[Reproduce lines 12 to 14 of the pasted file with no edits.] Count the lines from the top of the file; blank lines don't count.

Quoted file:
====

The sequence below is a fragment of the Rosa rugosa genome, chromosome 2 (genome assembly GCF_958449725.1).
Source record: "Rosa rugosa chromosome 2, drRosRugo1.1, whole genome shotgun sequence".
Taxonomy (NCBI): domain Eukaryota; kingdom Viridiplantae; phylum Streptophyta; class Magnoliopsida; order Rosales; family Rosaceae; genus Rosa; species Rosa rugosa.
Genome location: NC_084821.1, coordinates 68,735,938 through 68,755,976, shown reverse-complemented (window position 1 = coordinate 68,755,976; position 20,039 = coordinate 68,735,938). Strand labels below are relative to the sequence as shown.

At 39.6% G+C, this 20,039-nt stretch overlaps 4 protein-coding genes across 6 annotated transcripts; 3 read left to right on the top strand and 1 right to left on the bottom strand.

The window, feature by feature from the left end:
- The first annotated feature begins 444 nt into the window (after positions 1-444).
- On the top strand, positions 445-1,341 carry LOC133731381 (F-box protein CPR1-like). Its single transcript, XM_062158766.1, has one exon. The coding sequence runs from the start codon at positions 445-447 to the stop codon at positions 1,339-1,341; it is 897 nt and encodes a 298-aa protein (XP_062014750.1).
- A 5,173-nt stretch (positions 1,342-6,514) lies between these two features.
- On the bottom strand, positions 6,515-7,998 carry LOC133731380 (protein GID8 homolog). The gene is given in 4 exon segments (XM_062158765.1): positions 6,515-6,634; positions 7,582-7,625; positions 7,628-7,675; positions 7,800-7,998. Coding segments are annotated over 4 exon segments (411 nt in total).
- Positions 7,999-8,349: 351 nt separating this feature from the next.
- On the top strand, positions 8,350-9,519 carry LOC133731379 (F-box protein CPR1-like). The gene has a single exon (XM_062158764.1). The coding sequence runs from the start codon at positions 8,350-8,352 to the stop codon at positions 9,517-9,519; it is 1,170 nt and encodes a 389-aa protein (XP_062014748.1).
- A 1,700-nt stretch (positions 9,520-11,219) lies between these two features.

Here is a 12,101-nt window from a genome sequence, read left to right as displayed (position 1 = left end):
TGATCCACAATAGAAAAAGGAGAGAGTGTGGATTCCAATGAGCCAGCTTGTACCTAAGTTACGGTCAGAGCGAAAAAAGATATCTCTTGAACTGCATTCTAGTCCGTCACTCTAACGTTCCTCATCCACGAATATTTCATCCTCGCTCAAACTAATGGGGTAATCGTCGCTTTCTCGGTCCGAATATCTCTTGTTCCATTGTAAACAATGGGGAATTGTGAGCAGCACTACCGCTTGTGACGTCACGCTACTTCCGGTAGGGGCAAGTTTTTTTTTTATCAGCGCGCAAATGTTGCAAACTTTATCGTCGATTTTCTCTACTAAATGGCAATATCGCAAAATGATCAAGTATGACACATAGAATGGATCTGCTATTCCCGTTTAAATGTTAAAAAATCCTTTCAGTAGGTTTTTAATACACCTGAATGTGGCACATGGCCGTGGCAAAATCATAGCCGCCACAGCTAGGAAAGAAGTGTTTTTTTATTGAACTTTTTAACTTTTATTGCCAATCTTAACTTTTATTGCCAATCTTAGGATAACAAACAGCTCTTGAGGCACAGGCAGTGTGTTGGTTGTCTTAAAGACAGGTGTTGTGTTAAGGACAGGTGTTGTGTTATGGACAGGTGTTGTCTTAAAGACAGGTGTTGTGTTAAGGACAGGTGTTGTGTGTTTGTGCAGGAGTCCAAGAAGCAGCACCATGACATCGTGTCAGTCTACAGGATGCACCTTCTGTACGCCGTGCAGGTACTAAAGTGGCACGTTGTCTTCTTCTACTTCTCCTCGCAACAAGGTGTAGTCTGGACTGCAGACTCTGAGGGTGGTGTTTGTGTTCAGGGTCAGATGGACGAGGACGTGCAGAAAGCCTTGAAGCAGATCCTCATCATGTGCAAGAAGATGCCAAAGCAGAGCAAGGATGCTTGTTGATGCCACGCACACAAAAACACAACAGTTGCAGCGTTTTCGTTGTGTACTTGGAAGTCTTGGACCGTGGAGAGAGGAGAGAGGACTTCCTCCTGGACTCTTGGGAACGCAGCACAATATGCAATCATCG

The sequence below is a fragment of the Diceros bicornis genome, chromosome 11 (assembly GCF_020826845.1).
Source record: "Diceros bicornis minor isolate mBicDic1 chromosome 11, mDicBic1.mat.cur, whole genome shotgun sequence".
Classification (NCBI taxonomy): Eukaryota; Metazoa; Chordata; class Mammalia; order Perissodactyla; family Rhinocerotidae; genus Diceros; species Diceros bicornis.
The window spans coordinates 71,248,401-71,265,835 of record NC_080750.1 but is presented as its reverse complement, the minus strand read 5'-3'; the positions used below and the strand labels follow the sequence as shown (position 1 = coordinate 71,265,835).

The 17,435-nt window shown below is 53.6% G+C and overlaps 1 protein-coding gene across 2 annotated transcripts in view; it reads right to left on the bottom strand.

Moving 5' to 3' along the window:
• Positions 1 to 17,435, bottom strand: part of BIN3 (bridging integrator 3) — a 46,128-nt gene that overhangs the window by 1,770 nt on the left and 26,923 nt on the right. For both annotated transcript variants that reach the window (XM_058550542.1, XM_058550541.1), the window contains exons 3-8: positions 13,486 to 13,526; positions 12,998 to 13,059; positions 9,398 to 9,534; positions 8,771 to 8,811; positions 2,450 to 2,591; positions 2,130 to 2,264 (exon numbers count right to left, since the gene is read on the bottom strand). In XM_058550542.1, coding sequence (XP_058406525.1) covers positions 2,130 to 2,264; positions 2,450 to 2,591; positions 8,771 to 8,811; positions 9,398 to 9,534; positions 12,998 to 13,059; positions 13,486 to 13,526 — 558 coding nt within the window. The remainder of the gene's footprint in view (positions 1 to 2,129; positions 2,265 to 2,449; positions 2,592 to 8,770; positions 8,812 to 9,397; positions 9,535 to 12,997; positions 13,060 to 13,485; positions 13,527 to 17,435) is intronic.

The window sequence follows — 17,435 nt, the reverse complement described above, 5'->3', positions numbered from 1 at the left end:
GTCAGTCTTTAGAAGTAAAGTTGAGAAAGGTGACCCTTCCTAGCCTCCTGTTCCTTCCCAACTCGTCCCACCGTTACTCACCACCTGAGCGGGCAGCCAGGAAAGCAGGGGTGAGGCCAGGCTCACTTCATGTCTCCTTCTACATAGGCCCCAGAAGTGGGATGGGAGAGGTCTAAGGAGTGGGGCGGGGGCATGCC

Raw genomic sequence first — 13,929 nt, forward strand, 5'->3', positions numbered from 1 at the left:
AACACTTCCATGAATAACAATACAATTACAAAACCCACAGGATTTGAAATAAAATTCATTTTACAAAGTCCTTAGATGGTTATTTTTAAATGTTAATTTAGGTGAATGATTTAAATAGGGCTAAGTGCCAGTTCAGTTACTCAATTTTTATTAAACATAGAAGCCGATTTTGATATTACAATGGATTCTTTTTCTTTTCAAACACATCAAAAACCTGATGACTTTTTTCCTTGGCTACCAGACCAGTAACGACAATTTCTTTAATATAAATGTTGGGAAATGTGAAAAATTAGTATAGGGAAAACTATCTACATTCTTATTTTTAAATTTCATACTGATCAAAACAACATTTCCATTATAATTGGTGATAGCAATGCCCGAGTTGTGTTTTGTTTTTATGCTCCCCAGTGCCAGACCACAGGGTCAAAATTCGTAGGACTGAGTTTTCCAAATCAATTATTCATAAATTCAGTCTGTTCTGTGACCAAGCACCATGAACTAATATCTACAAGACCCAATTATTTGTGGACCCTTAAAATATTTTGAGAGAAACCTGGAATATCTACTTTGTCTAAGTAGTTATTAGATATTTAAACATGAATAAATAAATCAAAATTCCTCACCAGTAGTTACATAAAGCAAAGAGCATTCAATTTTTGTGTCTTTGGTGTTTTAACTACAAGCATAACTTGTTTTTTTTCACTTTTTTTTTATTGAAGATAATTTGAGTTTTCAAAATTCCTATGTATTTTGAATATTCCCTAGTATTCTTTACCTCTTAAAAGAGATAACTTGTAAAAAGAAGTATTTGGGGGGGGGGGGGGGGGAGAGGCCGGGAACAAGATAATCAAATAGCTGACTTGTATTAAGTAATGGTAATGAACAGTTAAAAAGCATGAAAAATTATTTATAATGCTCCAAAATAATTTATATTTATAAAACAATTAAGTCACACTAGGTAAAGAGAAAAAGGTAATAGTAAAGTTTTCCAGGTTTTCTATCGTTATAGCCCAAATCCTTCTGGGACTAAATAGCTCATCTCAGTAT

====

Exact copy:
- On the top strand, positions 8,350-9,519 carry LOC133731379 (F-box protein CPR1-like). The gene has a single exon (XM_062158764.1). The coding sequence runs from the start codon at positions 8,350-8,352 to the stop codon at positions 9,517-9,519; it is 1,170 nt and encodes a 389-aa protein (XP_062014748.1).
- A 1,700-nt stretch (positions 9,520-11,219) lies between these two features.

Here is a 12,101-nt window from a genome sequence, read left to right as displayed (position 1 = left end):